A baby. Oh, you mean if its a boy or a girl? It’s too early to tell. (Though sex is decided at the moment of conception – crazy, huh?)

We’re pretty sure we aren’t gonna find out. I had figured I would, because it just seems like everyone does, but when we got pregnant, I didn’t really want to know. Today is the first day I had the least bit of curiosity about it. The only reason I would kind of want to know is we are more excited about one name than the other, and I don’t want us to get too excited about getting to use that name! We’ll be equally excited for either sex though.

Reasons for us not finding out, however, include:

1) Worried it’ll be wrong. My little sister was a boy in utero. Sure, it’s more rare now, but who wants to be the one who has to go home and repaint the nursery?

2) Don’t want a ton of gendered baby items. I have no problems with pink and blue, but if EVERYTHING is pink or blue, I’ll probably want to throw up a little bit. Plus, then we can re-use if we have a baby of the opposite sex in the future.

3) Completely selfishly, we’ve heard from multiple people you are more likely to get practical gifts or stuff off your registry if you don’t know the sex and if you do, you’re more likely to get clothes. Our baby can wear gunny sacks, but it’s gonna need a car seat! (I kid. I kid).

4) Finding out creeps me out a little. Don’t get me wrong, I LOVED our ultrasound and seeing the little one was OK. But it seems so sci-fi to stick a wand on your belly and see a picture that can tell you the sex. Don’t know why, just find it weird. You shouldn’t be able to see through body parts. Unless I need to know the baby is OK, then it’s totally fine. Never said this was logical.

5) TOTALLY creeps me out when people call the baby by its name when it’s still baking. Again, no real reason why, but I don’t want it to happen!

6)The “it’s a boy!” or “it’s a girl!” moment seems so classic. I don’t think it’ll be surprising (see below), but it does seem exciting.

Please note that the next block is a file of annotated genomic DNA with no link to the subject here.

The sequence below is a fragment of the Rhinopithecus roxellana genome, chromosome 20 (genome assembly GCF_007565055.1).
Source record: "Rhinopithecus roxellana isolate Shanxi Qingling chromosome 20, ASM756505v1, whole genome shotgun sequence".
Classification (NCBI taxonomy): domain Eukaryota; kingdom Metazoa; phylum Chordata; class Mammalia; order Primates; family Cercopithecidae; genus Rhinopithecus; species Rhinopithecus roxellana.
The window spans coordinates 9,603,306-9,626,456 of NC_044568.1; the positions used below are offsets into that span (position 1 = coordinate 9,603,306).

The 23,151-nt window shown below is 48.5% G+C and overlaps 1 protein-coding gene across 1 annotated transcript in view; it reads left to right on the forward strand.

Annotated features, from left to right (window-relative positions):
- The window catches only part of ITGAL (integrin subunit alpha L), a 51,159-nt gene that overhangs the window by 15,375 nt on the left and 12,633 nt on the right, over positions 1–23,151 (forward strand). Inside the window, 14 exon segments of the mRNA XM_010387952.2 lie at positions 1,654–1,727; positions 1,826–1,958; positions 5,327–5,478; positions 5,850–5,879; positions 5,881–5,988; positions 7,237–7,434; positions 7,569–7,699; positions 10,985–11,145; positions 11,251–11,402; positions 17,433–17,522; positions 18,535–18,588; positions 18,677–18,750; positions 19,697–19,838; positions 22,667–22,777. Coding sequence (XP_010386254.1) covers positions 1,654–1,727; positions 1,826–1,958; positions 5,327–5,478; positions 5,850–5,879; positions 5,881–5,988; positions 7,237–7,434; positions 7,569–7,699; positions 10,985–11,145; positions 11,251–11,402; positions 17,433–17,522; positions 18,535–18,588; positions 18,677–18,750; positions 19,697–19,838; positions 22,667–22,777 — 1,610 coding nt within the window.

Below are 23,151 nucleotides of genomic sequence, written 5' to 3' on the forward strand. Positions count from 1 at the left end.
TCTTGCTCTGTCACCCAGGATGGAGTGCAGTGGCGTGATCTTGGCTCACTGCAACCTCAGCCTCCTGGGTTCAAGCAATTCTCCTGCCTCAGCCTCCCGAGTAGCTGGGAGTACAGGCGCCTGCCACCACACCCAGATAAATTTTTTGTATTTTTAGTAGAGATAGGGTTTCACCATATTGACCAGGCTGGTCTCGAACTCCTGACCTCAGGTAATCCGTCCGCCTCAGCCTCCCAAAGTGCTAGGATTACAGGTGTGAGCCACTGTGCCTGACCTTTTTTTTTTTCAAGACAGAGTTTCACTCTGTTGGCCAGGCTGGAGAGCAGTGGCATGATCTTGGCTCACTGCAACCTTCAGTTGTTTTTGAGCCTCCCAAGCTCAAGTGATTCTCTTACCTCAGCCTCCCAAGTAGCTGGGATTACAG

Reason that isn’t swaying me to find out:

1) I don’t care about the surprise. People say, “why ruin life’s greatest surprise?” Personally, I don’t think it’s gonna be that big of a surprise. Exciting? Yes. Surprise? No. I mean, it’s pretty much gonna be one or the other. I have a hard time picturing myself going, “holy cow! A girl? Are you serious? What are the chances of that?” or  “boy?? I never in a million years would have guessed!” And I think it would be equally surprising at the ultrasound.

What are you going to name it? 

We have some ideas, but they are staying under wraps and away from the ears of people who aren’t afraid to voice their opinions! We are taking suggestions, however, because it’s still fun to talk about.

Are you excited?

Beyond belief. Scared, worried, mindful that pregnancy is a miracle that doesn’t always result in holding a little baby in your arms, but thrilled that we have the opportunity to be parents.

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Choices

I haven’t blogged for a long time. And mainly because everything I’ve wanted to write, everything I’ve had to say, needs to be told through this one lens. Which should be announced through a happier/cuter manner, but this is where I am today and how I’m gonna do it.

God willing and the creeks don’t rise, we’re gonna have a baby come January.